Last Updated on 14th January 2020 by Sarah and Justin
When you visit Kanazawa, it feels like you’re visiting traditional Japan and a bit like you’re stepping back into the past. We loved that. We cherished the break from very busy, very modern Tokyo. And we were enamored with its unique sights, the types of which we haven’t see elsewhere throughout Japan (after three trips). When we were in Kanazawa, we knew we were in a very special place. With time and reflection, it has risen to the status of one of our favorite places in the world.
In this post we share our favorite things to do in Kanazawa, restaurants we enjoyed, and transportation tips for getting from Tokyo to Kanazawa and Kanazawa to Kyoto (since that’s the route we followed).
Tokyo to Kanazawa
Kanazawa is a mid-sized city northwest of Tokyo. The city has always been popular with locals, but it’s gotten much more popular with foreign tourists since the Shinkansen (bullet train) route was completed in 2015. So it’s fast and direct and easy to get there from Tokyo.
The train ride from Tokyo to Kanazawa was beautiful, first cutting northwest through the mountains, and then along the Sea of Japan. Depending on which Shinkansen you take (there are two servicing this line), the journey from Tokyo to Kanazawa will take between 2 1/2 and 3 hours.
In Kanazawa, you arrive at the really cool, unique looking train station. The station was completed in 2005 in advance of the coming Shinkansen. Its massive entrance is built in the shape of a torii gate with legs resembling traditional drums used in Noh theater, which flourished in Kanazawa. Entering the station you walk through an airy and modern covered plaza. (Source: KanazawaStation.com).
Kanazawa has been an important city since the Edo period when it served as the seat of the second most powerful clan after the Tokugawa. Having escaped air-raid destruction during WWII, Kanazawa has very well-preserved historic attractions including one of the most beautiful gardens in the country, a lovely castle, and districts that were home to samurai and geishas. (Source: Japan-Guide.)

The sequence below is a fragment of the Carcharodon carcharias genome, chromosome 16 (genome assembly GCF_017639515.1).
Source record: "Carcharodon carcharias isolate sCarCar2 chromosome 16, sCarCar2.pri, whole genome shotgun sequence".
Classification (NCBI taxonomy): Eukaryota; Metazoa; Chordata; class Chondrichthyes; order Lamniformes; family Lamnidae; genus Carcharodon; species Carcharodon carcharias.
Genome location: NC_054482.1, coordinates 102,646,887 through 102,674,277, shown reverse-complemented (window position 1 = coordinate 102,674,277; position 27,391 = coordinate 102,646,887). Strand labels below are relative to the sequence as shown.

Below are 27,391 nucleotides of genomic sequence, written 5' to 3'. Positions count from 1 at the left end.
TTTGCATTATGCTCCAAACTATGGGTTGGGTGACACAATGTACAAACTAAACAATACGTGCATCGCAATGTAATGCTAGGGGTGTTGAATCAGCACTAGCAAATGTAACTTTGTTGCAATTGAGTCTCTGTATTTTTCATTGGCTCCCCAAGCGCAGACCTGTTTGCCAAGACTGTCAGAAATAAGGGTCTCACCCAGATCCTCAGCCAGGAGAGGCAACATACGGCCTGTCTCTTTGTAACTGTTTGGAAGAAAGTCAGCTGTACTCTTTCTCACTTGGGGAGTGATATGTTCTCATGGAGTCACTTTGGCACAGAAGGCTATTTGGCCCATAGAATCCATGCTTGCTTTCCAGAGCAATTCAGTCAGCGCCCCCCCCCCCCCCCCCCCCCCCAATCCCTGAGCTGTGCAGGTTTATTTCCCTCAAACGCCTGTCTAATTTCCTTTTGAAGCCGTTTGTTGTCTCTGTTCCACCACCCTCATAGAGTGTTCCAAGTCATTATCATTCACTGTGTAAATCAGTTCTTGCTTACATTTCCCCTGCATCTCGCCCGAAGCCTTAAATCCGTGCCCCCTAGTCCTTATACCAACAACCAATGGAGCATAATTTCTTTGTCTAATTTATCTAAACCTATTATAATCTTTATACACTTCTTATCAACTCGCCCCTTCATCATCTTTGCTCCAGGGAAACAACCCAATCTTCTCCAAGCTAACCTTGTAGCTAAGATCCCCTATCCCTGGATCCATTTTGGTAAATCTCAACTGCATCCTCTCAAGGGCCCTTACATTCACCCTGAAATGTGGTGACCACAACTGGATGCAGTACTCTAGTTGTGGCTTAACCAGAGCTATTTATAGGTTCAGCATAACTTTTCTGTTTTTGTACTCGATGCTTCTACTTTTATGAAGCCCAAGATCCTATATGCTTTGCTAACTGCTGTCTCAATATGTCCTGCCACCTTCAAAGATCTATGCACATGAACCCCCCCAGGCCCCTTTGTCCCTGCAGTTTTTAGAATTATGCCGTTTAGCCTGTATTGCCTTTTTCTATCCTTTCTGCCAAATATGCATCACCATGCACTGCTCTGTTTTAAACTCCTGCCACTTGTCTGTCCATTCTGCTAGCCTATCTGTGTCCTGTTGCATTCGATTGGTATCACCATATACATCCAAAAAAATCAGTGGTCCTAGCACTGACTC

The crown jewel of Kanazawa attractions is the stunningly beautiful and serene Kenroku-en Garden. It was originally created in the 1600s, burned and destroyed during a great fire in the 1700s, and rebuilt in the 1800s. It’s one of the three great gardens of Japan, which means it incorporates specific attributes of Japan gardening theory.
Kenroku-en Garden is stunning. Even the rain didn’t stop us from admiring its beauty. Due to the variety of trees planted, it has a different look during each season. We visited during October when the colors were just starting to turn.
Even though there were plenty of visitors during our time there, it was still possible to find quiet spots and enjoy the serenity of the place.
In terms of accessibility, it was fairly flat, although getting there requires climbing a bit of a hill and there are some stairs within the garden.
Kenroku-en was originally the outer garden of Kanazawa Castle. So you should consider combining your visits to both. Not only are they located right next to each other, but you can save a little money by buying a combination ticket to both attractions. You can explore the Kanazawa Castle Park and the castle grounds for free, but must pay a fee to enter the storehouse.
The buildings and gates that make up Kanazawa Castle were originally built in the 1500s. Through its history, the castle was destroyed and rebuilt numerous times, most recently in 2001. The storehouse, connected to a watch tower, is the castle’s largest building, and it is quite long. Inside you can learn about construction techniques and see how the building was used.
A beautiful must-see spot in the the Kanazawa Castle Park complex is Gyokusen’inmaru Garden. It’s much smaller than Kenroku-en, but just as magical. And, bonus, it’s free! Although we would have happily paid to enter (and that’s saying a lot for us).
Unlike Kenroku-en, there were hardly any people in the garden when we visited. It was not only beautiful, but we truly felt calm and grateful while visiting. It’s definitely more a place for quiet contemplation and appreciation of nature. And we sat and did just that.
As with any Japanese city, there are countless shrines and temples in Kanazawa. We particularly enjoyed visiting the large Oyama Shrine, which was across the street from the entrance to Gyokusen’inmaru Garden.
More great things to do in Kanazawa
When you step into Kanazawa’s historic districts and onto narrow streets with wooden buildings (which result in an amazing scent pervading the air) you can imagine what it must have been like to live in Japan centuries ago.
Nagamachi samurai district
One of the more unique things to do in Kanazawa is visit its samurai district. It consists of a combination of restored and well-preserved wooden buildings beneath the castle, where samurai and their families lived.
Higashiyama Higashi Chaya District
There are still geisha living and working in Kanazawa. Although we’re pretty sure most of the women in kimonos we saw in Kanazawa had rented them for photo ops.